Victorian houses are easy to recognize with their unique exterior trim. The Victorian house is known for it's asymmetrical shape with small or large porches. Their roofs are steep and typically have a gable wall on the front of the house. The houses have decorative, multi-colored trim that sets them apart. The most popular features are columns, siding and shingles with textured or decorated edges.
Built during the Industrial Revolution, Victorian houses were one way that homeowners could show their success with large, fancy homes. They were built across the country, in suburbs and the country. Today they add charm to the neighborhoods where they're found and sometimes remind you of gingerbread houses.
How Many Victorian Houses Are There?
Victorian houses evolved during the reign of England's Queen Victoria, who lived from 1837 to 1901. Each house has different touches based on the home's architect. Here are the most known of the Victorian house styles:
- Gothic (1840-1860) houses have gingerbread wood details, which many people recognize as the Victorian house style.
- Italianate (1850-1880), another Victorian style has columned porches, a flat roof and bay windows.
- Another Victorian style house, the Second Empire (1860-1880) has tall, wrought-iron ornamentation.
- Queen Anne (1880-1900) is known for it's turrets and elaborate brackets, finials, posts and lacy filligree trim.
- Shingle style (1890-1910) homes are known for their wood shingles, used on the roof and sides of the house.
Common Victorian House Features
Victorian houses are mostly two story. They often have turrets and attic dormers with small, cozy spaces on the third floor. They have wide front porches decorated with banisters, spindles and columns. Their roofs are steep and irregular in shape and their front gables have gingerbread detailing.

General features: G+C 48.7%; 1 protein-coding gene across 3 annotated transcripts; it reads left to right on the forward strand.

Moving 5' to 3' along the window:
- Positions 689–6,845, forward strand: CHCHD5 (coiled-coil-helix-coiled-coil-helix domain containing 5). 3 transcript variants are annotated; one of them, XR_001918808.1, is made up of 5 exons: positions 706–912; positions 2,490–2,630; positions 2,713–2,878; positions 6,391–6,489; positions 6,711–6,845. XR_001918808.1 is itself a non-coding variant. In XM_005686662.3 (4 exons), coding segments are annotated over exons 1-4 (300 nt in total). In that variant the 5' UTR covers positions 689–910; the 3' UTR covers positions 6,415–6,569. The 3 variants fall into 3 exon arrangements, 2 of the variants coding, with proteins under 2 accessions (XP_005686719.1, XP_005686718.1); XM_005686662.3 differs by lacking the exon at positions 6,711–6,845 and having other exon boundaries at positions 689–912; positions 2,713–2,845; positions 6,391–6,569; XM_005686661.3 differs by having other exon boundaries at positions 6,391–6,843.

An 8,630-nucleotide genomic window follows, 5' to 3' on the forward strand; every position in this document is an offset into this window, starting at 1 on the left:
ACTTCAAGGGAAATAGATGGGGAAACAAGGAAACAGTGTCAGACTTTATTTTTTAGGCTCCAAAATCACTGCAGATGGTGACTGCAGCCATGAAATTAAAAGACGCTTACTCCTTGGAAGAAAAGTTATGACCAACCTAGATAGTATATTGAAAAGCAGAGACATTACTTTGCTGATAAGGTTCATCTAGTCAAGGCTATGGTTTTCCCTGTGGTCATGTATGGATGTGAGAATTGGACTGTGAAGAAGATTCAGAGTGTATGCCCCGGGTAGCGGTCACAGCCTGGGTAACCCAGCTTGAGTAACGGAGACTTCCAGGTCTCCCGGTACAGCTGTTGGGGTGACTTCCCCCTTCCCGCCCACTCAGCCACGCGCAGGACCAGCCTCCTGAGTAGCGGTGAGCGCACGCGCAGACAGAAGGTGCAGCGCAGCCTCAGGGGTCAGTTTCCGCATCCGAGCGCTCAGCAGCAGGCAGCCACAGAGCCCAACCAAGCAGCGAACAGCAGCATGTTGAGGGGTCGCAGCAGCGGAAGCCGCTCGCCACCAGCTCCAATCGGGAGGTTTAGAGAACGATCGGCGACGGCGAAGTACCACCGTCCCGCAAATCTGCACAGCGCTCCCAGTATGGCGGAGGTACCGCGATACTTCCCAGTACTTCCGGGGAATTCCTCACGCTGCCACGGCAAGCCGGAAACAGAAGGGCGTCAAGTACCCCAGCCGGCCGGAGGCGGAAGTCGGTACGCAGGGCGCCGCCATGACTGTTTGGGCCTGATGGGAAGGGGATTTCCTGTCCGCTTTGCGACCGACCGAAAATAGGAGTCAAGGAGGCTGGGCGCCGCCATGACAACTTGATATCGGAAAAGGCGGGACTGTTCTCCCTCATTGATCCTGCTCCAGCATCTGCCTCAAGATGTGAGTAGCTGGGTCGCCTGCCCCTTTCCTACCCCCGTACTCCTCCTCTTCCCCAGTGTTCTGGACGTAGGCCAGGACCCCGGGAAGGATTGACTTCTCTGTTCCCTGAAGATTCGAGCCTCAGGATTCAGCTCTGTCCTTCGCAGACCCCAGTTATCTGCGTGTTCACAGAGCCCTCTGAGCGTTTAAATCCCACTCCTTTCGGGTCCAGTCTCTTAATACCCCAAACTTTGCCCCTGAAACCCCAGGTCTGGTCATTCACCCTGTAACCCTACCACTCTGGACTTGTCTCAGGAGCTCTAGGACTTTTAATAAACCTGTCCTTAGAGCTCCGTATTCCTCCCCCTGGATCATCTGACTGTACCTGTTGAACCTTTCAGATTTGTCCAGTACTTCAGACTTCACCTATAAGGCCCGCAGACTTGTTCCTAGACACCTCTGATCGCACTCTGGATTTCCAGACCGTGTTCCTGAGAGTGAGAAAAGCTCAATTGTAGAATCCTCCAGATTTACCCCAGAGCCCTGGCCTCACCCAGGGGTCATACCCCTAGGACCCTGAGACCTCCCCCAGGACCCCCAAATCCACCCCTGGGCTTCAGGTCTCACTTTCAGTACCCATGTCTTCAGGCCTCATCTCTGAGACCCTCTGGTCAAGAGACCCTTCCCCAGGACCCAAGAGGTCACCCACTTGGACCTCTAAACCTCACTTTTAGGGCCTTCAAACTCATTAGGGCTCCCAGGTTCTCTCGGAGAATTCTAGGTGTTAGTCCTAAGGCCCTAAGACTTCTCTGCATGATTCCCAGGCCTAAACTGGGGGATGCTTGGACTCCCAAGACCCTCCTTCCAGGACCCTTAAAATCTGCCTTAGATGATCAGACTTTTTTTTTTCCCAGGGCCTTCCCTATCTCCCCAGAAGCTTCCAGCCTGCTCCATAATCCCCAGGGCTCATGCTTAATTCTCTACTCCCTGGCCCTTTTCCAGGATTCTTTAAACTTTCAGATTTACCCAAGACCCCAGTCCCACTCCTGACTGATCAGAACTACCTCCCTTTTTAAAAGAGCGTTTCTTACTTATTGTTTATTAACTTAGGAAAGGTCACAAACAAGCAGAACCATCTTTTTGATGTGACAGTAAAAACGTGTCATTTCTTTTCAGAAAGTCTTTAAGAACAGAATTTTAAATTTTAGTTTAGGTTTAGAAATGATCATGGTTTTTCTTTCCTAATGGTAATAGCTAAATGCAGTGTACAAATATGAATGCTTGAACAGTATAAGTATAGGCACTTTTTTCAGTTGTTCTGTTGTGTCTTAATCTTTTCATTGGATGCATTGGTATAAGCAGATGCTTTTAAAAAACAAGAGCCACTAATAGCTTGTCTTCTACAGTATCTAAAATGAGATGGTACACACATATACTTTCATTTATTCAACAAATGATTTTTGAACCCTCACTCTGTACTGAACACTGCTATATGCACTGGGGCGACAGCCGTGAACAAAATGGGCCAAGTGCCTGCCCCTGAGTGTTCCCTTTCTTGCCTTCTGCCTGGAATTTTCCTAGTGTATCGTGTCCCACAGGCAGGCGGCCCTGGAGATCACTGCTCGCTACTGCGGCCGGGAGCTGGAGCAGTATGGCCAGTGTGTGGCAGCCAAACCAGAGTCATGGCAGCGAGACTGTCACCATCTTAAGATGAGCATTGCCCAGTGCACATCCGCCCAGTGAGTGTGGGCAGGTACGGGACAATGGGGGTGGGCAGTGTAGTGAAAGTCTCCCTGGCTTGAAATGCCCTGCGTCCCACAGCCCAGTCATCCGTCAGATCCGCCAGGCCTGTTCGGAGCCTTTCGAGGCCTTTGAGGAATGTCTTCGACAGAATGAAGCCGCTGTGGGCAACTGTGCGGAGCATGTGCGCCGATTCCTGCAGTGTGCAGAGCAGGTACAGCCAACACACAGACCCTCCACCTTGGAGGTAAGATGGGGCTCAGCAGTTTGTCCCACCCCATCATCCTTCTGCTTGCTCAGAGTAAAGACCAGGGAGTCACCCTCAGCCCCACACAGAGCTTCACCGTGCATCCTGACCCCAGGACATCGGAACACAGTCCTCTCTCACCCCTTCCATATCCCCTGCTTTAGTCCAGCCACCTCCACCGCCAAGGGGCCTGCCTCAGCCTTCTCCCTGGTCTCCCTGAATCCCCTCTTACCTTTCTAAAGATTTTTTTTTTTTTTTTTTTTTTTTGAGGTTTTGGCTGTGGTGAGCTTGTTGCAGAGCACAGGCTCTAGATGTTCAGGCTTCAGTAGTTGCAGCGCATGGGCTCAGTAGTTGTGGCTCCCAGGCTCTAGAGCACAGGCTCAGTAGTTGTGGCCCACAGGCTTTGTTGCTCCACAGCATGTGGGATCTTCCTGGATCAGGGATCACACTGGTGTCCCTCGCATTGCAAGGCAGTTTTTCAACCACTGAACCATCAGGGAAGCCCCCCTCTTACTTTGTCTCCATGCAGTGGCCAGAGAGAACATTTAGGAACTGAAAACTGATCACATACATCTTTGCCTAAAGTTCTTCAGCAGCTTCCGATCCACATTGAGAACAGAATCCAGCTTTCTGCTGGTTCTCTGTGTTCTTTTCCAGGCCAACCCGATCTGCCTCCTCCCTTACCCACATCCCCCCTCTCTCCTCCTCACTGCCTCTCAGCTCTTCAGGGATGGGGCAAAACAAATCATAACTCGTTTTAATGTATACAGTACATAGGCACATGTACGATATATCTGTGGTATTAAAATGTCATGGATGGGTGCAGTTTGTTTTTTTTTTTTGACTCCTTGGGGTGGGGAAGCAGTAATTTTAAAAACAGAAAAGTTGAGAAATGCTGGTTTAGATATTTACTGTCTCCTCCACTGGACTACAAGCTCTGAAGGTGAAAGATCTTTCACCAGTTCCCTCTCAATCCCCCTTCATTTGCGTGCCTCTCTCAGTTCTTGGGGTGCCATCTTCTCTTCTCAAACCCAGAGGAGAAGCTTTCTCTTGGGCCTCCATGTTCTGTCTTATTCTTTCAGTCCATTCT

The most striking feature of many Victorian houses are the wood shingles with different shapes, painted with bold colors to make them really pop and catch your eye. In addition to the shingles, Victorian houses also have finials brackets, bay windows, patterned masonry and turrets that feel like the castles in our fairy tales. These features are asymmetrical and give each house a unique personality and surprisingly, the windows and doors are plain in comparison.
Interiors of Victorian Houses
Traditional Victorian houses have even more decorative trim indoors with intricate ceiling designs, cornices similar to crown molding with more decorative moldings, chandeliers, ornate mirrors and fireplaces. Victorian homeowners also painted the interiors in a variety of pastel colors similar to the home's exterior.
While today's Victorian floor plans have the flexibility of an open layout, many Victorian style houses still feature small rooms and cozy nooks for when you want to get away from it all.
Here is a sample Victorian floor plan from FloorPlans.com. You can learn more about the “Victorian House Style: An Architectural and Interior Design Source Book,” with this book written by Linda Osband.
Have you dreamed about owning a Victorian house?
Here are moree books to continue researching your Victorian dream home. Have fun and please share what your projects with us.
America's Painted LadiesThe Victorian House BookVictorian DecoratingVictorian House Designs
I like the most about Victorian house is its interior and orientation of the rooms according to sun origins. I liked your post and shared also…
I like how you talked about different styles of Victorian homes like Gothic, Italianate, and Queen Anne. My parents live back east and are looking into purchasing a home from the 19th century. Thank you for the information on Victorian homes and how beautiful they are.
purna Group of Consultants
19th century homes are a good choice
Older homes were definitely built to last much longer than homes being built today … sad.